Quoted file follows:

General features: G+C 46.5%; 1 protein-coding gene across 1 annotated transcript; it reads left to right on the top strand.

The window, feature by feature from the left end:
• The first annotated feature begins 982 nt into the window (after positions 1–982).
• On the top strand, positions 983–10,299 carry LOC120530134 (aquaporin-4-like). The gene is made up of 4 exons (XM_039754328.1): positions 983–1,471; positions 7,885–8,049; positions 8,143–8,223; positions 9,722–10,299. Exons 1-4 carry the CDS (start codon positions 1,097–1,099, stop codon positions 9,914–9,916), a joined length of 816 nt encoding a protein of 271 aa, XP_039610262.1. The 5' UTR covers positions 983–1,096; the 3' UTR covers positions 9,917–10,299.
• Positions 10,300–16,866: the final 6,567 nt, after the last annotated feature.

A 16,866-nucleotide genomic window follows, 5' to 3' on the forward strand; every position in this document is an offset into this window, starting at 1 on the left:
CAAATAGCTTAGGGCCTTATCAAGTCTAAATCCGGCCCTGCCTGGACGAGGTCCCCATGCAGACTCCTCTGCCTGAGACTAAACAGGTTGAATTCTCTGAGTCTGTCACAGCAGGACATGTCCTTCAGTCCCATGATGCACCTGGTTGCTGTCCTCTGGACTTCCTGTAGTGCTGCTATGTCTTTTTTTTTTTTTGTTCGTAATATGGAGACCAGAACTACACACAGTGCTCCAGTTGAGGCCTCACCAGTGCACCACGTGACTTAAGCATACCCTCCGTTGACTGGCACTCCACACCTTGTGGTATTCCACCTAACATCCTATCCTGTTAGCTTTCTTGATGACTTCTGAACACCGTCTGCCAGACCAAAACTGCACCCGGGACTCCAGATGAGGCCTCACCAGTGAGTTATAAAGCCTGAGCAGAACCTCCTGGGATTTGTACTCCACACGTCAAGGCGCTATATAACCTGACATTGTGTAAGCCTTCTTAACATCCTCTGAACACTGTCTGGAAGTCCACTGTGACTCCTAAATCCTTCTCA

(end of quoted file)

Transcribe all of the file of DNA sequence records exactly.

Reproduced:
General features: G+C 46.5%; 1 protein-coding gene across 1 annotated transcript; it reads left to right on the top strand.

The window, feature by feature from the left end:
• The first annotated feature begins 982 nt into the window (after positions 1–982).
• On the top strand, positions 983–10,299 carry LOC120530134 (aquaporin-4-like). The gene is made up of 4 exons (XM_039754328.1): positions 983–1,471; positions 7,885–8,049; positions 8,143–8,223; positions 9,722–10,299. Exons 1-4 carry the CDS (start codon positions 1,097–1,099, stop codon positions 9,914–9,916), a joined length of 816 nt encoding a protein of 271 aa, XP_039610262.1. The 5' UTR covers positions 983–1,096; the 3' UTR covers positions 9,917–10,299.
• Positions 10,300–16,866: the final 6,567 nt, after the last annotated feature.

A 16,866-nucleotide genomic window follows, 5' to 3' on the forward strand; every position in this document is an offset into this window, starting at 1 on the left:
CAAATAGCTTAGGGCCTTATCAAGTCTAAATCCGGCCCTGCCTGGACGAGGTCCCCATGCAGACTCCTCTGCCTGAGACTAAACAGGTTGAATTCTCTGAGTCTGTCACAGCAGGACATGTCCTTCAGTCCCATGATGCACCTGGTTGCTGTCCTCTGGACTTCCTGTAGTGCTGCTATGTCTTTTTTTTTTTTTGTTCGTAATATGGAGACCAGAACTACACACAGTGCTCCAGTTGAGGCCTCACCAGTGCACCACGTGACTTAAGCATACCCTCCGTTGACTGGCACTCCACACCTTGTGGTATTCCACCTAACATCCTATCCTGTTAGCTTTCTTGATGACTTCTGAACACCGTCTGCCAGACCAAAACTGCACCCGGGACTCCAGATGAGGCCTCACCAGTGAGTTATAAAGCCTGAGCAGAACCTCCTGGGATTTGTACTCCACACGTCAAGGCGCTATATAACCTGACATTGTGTAAGCCTTCTTAACATCCTCTGAACACTGTCTGGAAGTCCACTGTGACTCCTAAATCCTTCTCA